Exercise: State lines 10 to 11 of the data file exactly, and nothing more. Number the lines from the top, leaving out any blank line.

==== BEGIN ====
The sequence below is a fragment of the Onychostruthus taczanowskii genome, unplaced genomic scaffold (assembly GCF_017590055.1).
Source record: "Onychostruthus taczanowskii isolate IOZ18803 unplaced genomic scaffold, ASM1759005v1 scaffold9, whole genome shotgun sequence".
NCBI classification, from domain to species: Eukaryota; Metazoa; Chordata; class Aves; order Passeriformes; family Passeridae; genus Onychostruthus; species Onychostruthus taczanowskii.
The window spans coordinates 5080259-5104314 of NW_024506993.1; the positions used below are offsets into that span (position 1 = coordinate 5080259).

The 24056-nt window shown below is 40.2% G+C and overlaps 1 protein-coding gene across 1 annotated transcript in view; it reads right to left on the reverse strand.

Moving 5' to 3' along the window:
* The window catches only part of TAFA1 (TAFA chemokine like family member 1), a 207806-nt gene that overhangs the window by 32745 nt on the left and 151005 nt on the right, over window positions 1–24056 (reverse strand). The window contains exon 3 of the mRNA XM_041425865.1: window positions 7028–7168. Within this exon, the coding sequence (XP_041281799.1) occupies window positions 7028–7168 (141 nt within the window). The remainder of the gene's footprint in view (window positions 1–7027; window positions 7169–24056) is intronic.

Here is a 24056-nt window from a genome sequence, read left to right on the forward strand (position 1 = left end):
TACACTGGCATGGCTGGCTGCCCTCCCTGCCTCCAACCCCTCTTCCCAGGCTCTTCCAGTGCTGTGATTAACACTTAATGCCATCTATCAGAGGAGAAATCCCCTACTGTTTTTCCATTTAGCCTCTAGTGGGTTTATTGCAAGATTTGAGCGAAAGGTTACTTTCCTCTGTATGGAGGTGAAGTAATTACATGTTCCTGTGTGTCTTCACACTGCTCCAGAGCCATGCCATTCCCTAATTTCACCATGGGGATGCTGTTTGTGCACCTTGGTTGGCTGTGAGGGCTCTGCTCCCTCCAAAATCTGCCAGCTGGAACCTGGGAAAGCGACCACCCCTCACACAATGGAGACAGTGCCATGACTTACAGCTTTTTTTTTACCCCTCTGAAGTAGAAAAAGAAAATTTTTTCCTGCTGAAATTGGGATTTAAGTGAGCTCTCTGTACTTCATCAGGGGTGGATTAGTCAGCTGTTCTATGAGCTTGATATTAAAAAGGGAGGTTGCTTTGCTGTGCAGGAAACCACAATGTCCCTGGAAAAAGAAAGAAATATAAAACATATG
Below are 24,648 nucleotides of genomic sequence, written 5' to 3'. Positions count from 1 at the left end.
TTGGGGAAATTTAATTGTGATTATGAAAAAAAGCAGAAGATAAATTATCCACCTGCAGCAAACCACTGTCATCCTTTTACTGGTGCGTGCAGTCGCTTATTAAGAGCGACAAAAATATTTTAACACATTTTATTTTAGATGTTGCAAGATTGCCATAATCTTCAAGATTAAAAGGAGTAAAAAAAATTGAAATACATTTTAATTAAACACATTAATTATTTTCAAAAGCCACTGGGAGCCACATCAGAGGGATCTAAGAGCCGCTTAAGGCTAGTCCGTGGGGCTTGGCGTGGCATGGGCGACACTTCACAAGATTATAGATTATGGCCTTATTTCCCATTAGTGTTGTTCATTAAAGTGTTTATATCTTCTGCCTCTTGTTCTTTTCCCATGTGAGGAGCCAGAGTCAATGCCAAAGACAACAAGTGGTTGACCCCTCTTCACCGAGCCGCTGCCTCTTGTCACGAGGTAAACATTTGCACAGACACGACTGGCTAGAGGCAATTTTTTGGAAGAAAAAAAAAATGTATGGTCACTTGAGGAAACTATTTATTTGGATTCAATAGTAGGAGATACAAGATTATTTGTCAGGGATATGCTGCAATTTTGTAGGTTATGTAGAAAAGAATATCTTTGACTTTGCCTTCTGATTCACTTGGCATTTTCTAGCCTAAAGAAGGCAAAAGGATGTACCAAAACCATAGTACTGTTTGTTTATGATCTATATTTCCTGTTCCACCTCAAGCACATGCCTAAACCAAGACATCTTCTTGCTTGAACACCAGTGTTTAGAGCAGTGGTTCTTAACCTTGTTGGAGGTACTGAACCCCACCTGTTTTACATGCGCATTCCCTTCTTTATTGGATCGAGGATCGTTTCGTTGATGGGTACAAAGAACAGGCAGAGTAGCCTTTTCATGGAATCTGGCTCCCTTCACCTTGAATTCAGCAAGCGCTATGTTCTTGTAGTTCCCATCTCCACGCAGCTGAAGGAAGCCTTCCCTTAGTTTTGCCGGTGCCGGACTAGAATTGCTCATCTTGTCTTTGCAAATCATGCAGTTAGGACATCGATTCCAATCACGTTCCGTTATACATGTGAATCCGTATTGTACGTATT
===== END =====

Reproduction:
Below are 24,648 nucleotides of genomic sequence, written 5' to 3'. Positions count from 1 at the left end.
TTGGGGAAATTTAATTGTGATTATGAAAAAAAGCAGAAGATAAATTATCCACCTGCAGCAAACCACTGTCATCCTTTTACTGGTGCGTGCAGTCGCTTATTAAGAGCGACAAAAATATTTTAACACATTTTATTTTAGATGTTGCAAGATTGCCATAATCTTCAAGATTAAAAGGAGTAAAAAAAATTGAAATACATTTTAATTAAACACATTAATTATTTTCAAAAGCCACTGGGAGCCACATCAGAGGGATCTAAGAGCCGCTTAAGGCTAGTCCGTGGGGCTTGGCGTGGCATGGGCGACACTTCACAAGATTATAGATTATGGCCTTATTTCCCATTAGTGTTGTTCATTAAAGTGTTTATATCTTCTGCCTCTTGTTCTTTTCCCATGTGAGGAGCCAGAGTCAATGCCAAAGACAACAAGTGGTTGACCCCTCTTCACCGAGCCGCTGCCTCTTGTCACGAGGTAAACATTTGCACAGACACGACTGGCTAGAGGCAATTTTTTGGAAGAAAAAAAAAATGTATGGTCACTTGAGGAAACTATTTATTTGGATTCAATAGTAGGAGATACAAGATTATTTGTCAGGGATATGCTGCAATTTTGTAGGTTATGTAGAAAAGAATATCTTTGACTTTGCCTTCTGATTCACTTGGCATTTTCTAGCCTAAAGAAGGCAAAAGGATGTACCAAAACCATAGTACTGTTTGTTTATGATCTATATTTCCTGTTCCACCTCAAGCACATGCCTAAACCAAGACATCTTCTTGCTTGAACACCAGTGTTTAGAGCAGTGGTTCTTAACCTTGTTGGAGGTACTGAACCCCACCTGTTTTACATGCGCATTCCCTTCTTTATTGGATCGAGGATCGTTTCGTTGATGGGTACAAAGAACAGGCAGAGTAGCCTTTTCATGGAATCTGGCTCCCTTCACCTTGAATTCAGCAAGCGCTATGTTCTTGTAGTTCCCATCTCCACGCAGCTGAAGGAAGCCTTCCCTTAGTTTTGCCGGTGCCGGACTAGAATTGCTCATCTTGTCTTTGCAAATCATGCAGTTAGGACATCGATTCCAATCACGTTCCGTTATACATGTGAATCCGTATTGTACGTATT